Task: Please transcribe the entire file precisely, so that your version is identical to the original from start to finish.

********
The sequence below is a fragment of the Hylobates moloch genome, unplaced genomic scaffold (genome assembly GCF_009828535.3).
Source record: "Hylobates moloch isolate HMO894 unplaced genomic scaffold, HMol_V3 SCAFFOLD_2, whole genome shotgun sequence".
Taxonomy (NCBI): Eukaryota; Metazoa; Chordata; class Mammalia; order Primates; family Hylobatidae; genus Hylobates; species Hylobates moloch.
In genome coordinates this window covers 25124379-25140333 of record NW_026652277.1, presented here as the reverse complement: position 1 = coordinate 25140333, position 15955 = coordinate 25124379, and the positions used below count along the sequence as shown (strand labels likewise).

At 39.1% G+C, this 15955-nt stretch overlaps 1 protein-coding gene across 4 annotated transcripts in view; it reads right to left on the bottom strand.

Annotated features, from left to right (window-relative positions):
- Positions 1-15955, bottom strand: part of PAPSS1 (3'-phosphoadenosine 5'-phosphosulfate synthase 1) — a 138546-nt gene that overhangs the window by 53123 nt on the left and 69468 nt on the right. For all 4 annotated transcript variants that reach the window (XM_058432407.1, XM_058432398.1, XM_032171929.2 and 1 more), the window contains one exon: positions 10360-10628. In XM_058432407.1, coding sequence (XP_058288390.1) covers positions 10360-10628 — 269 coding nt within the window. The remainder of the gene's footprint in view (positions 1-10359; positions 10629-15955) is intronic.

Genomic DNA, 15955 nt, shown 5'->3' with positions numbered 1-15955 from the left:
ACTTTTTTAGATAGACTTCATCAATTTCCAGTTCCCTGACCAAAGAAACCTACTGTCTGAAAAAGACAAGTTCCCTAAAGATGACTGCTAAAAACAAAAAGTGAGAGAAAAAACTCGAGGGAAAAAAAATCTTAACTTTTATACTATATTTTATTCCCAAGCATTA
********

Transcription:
The sequence below is a fragment of the Hylobates moloch genome, unplaced genomic scaffold (genome assembly GCF_009828535.3).
Source record: "Hylobates moloch isolate HMO894 unplaced genomic scaffold, HMol_V3 SCAFFOLD_2, whole genome shotgun sequence".
Taxonomy (NCBI): Eukaryota; Metazoa; Chordata; class Mammalia; order Primates; family Hylobatidae; genus Hylobates; species Hylobates moloch.
In genome coordinates this window covers 25124379-25140333 of record NW_026652277.1, presented here as the reverse complement: position 1 = coordinate 25140333, position 15955 = coordinate 25124379, and the positions used below count along the sequence as shown (strand labels likewise).

At 39.1% G+C, this 15955-nt stretch overlaps 1 protein-coding gene across 4 annotated transcripts in view; it reads right to left on the bottom strand.

Annotated features, from left to right (window-relative positions):
- Positions 1-15955, bottom strand: part of PAPSS1 (3'-phosphoadenosine 5'-phosphosulfate synthase 1) — a 138546-nt gene that overhangs the window by 53123 nt on the left and 69468 nt on the right. For all 4 annotated transcript variants that reach the window (XM_058432407.1, XM_058432398.1, XM_032171929.2 and 1 more), the window contains one exon: positions 10360-10628. In XM_058432407.1, coding sequence (XP_058288390.1) covers positions 10360-10628 — 269 coding nt within the window. The remainder of the gene's footprint in view (positions 1-10359; positions 10629-15955) is intronic.

Genomic DNA, 15955 nt, shown 5'->3' with positions numbered 1-15955 from the left:
ACTTTTTTAGATAGACTTCATCAATTTCCAGTTCCCTGACCAAAGAAACCTACTGTCTGAAAAAGACAAGTTCCCTAAAGATGACTGCTAAAAACAAAAAGTGAGAGAAAAAACTCGAGGGAAAAAAAATCTTAACTTTTATACTATATTTTATTCCCAAGCATTA